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Such, then, is all that I have hitherto been enabled to learn or discover, worthy of mention, relative to plants. At the close of this subject, it seems to me that it will not be out of place to remind the reader, that the properties of plants vary according to their age. It is elaterium, as already stated,1 that preserves its properties the longest of all. The black chamæleon2 retains its virtues forty years, centaury not more than twelve, peucedanum3 and aristolochia4 six, and the wild vine one year—that is to say, if they are kept in the shade. I would remark, also, that beyond those animals which breed within the plants, there are none that attack the roots of any of those which have been mentioned by me; with the exception, indeed, of the sphondyle,5 a kind of creeping insect,6 which infests them all.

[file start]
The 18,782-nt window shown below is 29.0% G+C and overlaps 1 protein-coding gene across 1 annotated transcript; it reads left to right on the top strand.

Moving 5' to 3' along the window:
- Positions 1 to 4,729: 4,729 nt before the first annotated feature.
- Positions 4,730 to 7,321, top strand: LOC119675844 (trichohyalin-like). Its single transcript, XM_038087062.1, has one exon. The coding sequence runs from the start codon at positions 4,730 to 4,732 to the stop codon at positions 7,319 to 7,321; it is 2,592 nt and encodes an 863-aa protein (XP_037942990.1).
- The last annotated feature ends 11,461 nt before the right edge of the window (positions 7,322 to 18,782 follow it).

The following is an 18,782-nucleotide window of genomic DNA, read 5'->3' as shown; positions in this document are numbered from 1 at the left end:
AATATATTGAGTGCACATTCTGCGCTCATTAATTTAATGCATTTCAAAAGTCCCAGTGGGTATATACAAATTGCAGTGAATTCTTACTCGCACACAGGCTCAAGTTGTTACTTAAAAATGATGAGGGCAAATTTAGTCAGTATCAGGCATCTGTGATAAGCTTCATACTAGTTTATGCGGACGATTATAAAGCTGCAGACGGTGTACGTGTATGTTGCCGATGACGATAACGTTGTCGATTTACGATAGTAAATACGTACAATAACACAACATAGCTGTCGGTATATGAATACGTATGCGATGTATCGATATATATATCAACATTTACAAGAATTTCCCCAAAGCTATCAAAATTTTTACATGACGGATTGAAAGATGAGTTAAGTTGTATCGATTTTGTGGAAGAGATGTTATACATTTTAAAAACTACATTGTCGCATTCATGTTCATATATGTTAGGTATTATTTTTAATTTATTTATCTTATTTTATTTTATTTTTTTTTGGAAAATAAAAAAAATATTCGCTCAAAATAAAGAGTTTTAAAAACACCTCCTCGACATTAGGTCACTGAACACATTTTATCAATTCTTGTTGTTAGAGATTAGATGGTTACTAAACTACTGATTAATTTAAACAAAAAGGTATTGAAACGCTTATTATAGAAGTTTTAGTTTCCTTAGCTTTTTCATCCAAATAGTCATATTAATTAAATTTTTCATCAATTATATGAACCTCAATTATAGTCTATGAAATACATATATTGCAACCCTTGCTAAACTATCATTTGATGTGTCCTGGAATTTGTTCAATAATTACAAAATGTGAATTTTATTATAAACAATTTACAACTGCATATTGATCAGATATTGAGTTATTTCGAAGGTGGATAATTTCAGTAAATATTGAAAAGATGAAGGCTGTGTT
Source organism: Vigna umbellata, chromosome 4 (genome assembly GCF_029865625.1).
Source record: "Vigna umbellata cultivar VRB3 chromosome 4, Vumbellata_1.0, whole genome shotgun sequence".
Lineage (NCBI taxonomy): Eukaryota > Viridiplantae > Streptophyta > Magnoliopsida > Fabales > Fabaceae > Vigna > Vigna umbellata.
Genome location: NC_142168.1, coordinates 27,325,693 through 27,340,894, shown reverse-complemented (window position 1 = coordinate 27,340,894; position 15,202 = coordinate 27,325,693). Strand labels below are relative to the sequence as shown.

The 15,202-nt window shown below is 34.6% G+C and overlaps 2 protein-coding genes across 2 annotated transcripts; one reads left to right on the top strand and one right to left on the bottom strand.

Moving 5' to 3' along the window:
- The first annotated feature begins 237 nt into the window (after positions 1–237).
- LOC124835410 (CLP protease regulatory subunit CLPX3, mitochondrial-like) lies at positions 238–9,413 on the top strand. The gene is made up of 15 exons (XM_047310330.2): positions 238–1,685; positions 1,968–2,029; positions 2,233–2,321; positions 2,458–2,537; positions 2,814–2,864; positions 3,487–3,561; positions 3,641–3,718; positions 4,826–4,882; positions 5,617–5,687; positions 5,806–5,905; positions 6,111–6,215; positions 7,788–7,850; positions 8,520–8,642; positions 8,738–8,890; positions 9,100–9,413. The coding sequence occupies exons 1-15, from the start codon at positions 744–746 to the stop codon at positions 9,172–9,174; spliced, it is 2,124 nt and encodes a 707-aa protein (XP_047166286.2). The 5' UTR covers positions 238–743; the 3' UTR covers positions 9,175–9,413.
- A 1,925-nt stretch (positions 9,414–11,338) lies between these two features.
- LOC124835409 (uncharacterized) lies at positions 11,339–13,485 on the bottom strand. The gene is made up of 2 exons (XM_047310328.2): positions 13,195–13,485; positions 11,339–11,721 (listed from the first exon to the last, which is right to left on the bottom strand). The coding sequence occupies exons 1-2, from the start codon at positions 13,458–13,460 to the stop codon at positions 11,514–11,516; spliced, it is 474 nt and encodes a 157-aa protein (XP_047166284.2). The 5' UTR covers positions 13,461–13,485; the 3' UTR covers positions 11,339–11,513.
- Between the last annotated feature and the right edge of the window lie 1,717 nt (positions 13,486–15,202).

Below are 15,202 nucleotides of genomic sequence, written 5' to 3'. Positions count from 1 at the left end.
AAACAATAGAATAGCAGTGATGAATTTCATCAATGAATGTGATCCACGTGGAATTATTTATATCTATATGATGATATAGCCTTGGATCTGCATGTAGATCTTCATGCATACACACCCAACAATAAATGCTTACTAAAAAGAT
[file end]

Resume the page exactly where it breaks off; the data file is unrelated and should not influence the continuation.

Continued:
1 In B. xx. c. 3.

2 See c. 41 of this Book.

3 See B. xxv. c. 70.

4 See B. xxv. c. 54.

5 A kind of fœtid beetle, Hardouin says. Probably an Aphis.

6 "Serpentis."

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